Burton, Cook emerging as targets in Georgia’s offense

Georgia running back James Cook (4) during the Bulldogs' game with Alabama in Tuscaloosa, Ala., on Saturday, Oct. 17, 2020. (Photo by Skylar Lien)
Georgia running back James Cook (4) during the Bulldogs' game with Alabama in Tuscaloosa, Ala., on Saturday, Oct. 17, 2020. (Photo by Skylar Lien)

ATHENS -- There were a lot of negatives for Georgia’s offense coming out of the 41-24 loss to Alabama Saturday. But there were some positives as well.

The Bulldogs unveiled some new plays and formations against the Crimson Tide, and a lot of them worked well in the early going as Georgia built a 24-17 lead late in the first half. It centered around getting two players in particular more involved.

One was junior running back James Cook. The other was freshman flanker Jermaine Burton.

Cook, who was held out of the previous game against Tennessee due to a minor shoulder injury, emerged as Georgia’s top offensive player of the game with 117 all-purpose yards and one touchdown. Cook’s best work came as a receiver. He had 101 yards on four catches, including an 82-yard touchdown that put Georgia ahead 14-7 early in the second quarter.

Alabama coach Nick Saban revealed afterward that the scoring play caught his team by surprise.

“The play that scored the big-play touchdown with No. 4 was a new formation, something we hadn’t seen,” Saban said. “We should have bumped the safety out, all right, but he didn’t do it. So, the linebacker (Dylan Moses) ends up on a guy that is a really fast, good … Obviously, (Moses) hadn’t practiced doing that very much, so we gave up a big play.”

Overall, Cook had nine touches in the game, which was second only to Zamir White, who had 12 between rushes and two kickoff returns.

Burton had five touches on four receptions and one jet sweep. He finished with 62 total yards and a touchdown. But Burton would have had several more touches if he could have held onto the football or quarterback Stetson Bennett delivered the ball more accurately.

Burton was targeted at least four other times in the game. Two of them resulted in drops. One might have resulted in a touchdown, though it was thrown behind them. The other resulted in arguably the most pivotal play in the game.

Bennett delivered a good, if slightly high, throw to Burton on a dig route over the middle. Burton was covered tightly by Alabama defensive back Josh Jobe but had inside leverage. Jobe appeared to have made contact early from behind, which contributed to Burton’s inability to haul in the pass. Instead, the ball deflected off his hands and sailed high, all the way to the 6-yard line. There it was intercepted by Alabama’s Malachi Moore, who returned it 42 yards. The Crimson Tide would score a minute later to go up 34-24.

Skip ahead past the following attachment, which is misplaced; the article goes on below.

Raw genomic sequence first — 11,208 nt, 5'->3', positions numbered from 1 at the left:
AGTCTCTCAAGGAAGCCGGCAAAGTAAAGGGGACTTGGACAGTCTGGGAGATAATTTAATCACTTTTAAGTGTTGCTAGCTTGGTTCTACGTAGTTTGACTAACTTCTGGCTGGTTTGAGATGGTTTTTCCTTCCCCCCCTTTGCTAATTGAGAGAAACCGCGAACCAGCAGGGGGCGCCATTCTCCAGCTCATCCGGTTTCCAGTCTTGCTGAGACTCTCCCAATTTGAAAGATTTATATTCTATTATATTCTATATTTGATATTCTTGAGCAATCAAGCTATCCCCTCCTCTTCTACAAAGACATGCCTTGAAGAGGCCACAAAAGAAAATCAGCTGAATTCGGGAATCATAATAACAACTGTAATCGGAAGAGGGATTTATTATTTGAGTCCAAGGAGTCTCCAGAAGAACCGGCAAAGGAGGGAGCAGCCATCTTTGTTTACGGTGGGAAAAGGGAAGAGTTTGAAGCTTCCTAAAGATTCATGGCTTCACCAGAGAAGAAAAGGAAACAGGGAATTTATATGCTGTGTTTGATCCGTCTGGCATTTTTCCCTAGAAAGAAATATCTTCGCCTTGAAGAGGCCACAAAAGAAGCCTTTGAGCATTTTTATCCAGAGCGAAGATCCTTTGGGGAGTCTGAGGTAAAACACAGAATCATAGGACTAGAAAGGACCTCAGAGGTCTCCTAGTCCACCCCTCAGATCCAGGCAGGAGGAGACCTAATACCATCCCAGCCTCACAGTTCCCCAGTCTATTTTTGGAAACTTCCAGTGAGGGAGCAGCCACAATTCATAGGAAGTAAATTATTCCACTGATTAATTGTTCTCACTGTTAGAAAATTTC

Georgia coach Kirby Smart thought the ball should’ve been caught.

“That went through Jermaine’s hands and got out on us,” he said. “But, ultimately, when you throw the ball, you know that those things can happen.”

Georgia wide receiver Jermaine Burton (7) breaks away from Tennessee defensive back Alontae Taylor (2) on a long run in the first half of an NCAA college football game Saturday, Oct. 10, 2020, in Athens, Ga. (AP Photo/John Bazemore)
Georgia wide receiver Jermaine Burton (7) breaks away from Tennessee defensive back Alontae Taylor (2) on a long run in the first half of an NCAA college football game Saturday, Oct. 10, 2020, in Athens, Ga. (AP Photo/John Bazemore)

Credit: John Bazemore

Credit: John Bazemore

Burton, a 6-foot, 195-pound freshman from Calabasas, Calif., is showing the most promise so far of five receivers the Bulldogs signed in the 2020 recruiting class. He came in as a consensus 4-star process and was an Under Armour high school All-American.

Execution aside, it certainly appeared that the Bulldogs and offensive coordinator Todd Monken were looking to target Cook and Burton more. Georgia looks to have solid No. 1 and 2 receivers in George Pickens and Kearis Jackson, but it continues to seek a dependable tertiary target. Junior flanker Matt Landers was thought to be that receiver early on, but injury and ineffectiveness had Georgia looking elsewhere.

Bennett said he and Burton will work hard to shore up connection during the off week. Georgia’s game against Kentucky was moved from this Saturday to Oct. 31 as part of the SEC’s COVID-19 adjustments.

“The reads took me to Jermaine and I have trust in him,” Bennett said after the game. “And we’re going to get that connection dialed in in this off week.”

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